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Chicago, IL – Cook County Commissioner Sean M. Morrison was pleased to join the Cook County Dept. of Veteran Affairs to honor the 2016 Silver Star Banner recipients at the June 29 Cook County Board Meeting. Silver Star Banner recipients are those veterans who have been wounded in a war zone as determined by the Department of Defense.
“It’s always humbling to honor our nation’s veterans and even more so when it’s our own constituents. The bravery, dedication and sacrifice by our veterans is immeasurable and should never be taken for granted or forgotten. Our Silver Star Banner recipients represent the very best our nation has to offer and so pleased to recognize them,” stated Commissioner Morrison.
Attending today’s ceremony from the 17th District was 2016 Silver Star Banner recipient United States Marine Corps Veteran John L. Szymanski (Pictured) of Palos Park. Sergeant John Szymanski, a Vietnam War veteran, is a three-time Purple Heart recipient and a recipient of the Navy Cross which is awarded for extraordinary heroism. The Navy Cross is the second highest military decoration that may be awarded to a member of the Navy, Marine Corps, (and to members of the Coast Guard when operating under the authority of the Dept. of the Navy).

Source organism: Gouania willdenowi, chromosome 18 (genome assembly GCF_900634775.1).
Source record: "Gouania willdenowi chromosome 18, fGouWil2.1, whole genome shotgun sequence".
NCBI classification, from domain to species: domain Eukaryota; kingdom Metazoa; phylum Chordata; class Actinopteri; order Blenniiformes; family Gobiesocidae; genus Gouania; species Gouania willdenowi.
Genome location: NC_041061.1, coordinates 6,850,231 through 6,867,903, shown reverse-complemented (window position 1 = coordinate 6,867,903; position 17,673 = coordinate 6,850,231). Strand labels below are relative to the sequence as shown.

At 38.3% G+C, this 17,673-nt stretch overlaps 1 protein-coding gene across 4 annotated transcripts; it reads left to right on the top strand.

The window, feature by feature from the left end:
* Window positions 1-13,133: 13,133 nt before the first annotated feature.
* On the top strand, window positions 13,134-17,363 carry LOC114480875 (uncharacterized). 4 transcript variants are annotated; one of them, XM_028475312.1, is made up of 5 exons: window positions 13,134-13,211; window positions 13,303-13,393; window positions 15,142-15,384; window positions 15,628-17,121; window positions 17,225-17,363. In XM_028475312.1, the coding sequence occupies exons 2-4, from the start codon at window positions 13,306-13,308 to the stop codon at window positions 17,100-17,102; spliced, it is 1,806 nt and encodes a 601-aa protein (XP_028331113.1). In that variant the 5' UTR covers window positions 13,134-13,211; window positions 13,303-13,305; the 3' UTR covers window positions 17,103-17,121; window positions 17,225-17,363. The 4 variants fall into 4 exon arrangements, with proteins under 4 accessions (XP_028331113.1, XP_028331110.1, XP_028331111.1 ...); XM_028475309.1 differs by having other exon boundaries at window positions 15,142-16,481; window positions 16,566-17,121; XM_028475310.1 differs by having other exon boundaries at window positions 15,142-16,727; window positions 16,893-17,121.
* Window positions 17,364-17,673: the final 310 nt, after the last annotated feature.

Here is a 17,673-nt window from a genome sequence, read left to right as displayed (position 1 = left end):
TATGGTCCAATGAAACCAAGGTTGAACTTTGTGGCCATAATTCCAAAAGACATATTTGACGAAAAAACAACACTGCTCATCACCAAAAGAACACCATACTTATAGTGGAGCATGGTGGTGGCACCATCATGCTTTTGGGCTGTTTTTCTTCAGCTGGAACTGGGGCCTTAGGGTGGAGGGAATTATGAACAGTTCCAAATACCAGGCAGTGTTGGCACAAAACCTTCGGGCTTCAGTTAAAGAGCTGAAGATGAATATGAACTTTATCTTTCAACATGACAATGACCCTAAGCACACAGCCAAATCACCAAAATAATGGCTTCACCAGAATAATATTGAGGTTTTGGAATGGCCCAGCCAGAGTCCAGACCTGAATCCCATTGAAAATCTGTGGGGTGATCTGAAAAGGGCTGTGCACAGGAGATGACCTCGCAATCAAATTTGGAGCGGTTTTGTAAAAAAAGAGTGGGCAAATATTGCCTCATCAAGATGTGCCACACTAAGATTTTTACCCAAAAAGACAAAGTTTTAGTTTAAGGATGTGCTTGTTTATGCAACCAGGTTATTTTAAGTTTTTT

Also honored today from the 17th District with a Silver Star Banner, but not in attendance, were: Army Veteran Michael E. Lake, Army Veteran William E. Scanlin and Army Veteran Michael J. Zarembski.
To qualify for the Silver Star Service Banner Program, Silver Star Families of America define wounded as the “Definition of war zone as determined by the Department of Defense”: Any Armed Forces personnel either currently serving honorably or those who have served honorably from any war, who having served in a war zone has been wounded by enemy action or who have been injured or contracted a serious illness that could be rated at least 10% disabled by the Department of Veteran Affairs. All wounds, injuries or illnesses must have originated in a war zone, including: Purple Heart recipients, victims of friendly fire, injured in a war zone, and those who suffer from PTS, TBI, Agent Orange Effects and Gulf War Syndrome.
Palos Hills, IL – Commissioner Sean M. Morrison joined Fire Chief Michael Schofield of the Orland Fire Protection District on Wednesday to present a fire truck to Moraine Valley Community College (MVCC) and its Fire Science Academy for student training.
Pictured Above: (L-R) Andrew Hufnagl, Coordinator, MVCC Fire Science & Emergency Medical Services, Cook County Commissioner Sean Morrison, 17th District, and Chief Michael Schofield, Orland Fire Protection District, inspect the donated Fire Truck in honor of Daniel Capuano.
The fire truck was dedicated and named in remembrance of the late Chicago Firefighter Daniel Capuano who died in the line of duty last December at a burning warehouse in the city of Chicago’s South Chicago neighborhood. The event also featured a ceremonial procession of fire trucks from several other local suburban fire departments in attendance for the special dedication in honor of Firefighter Capuano.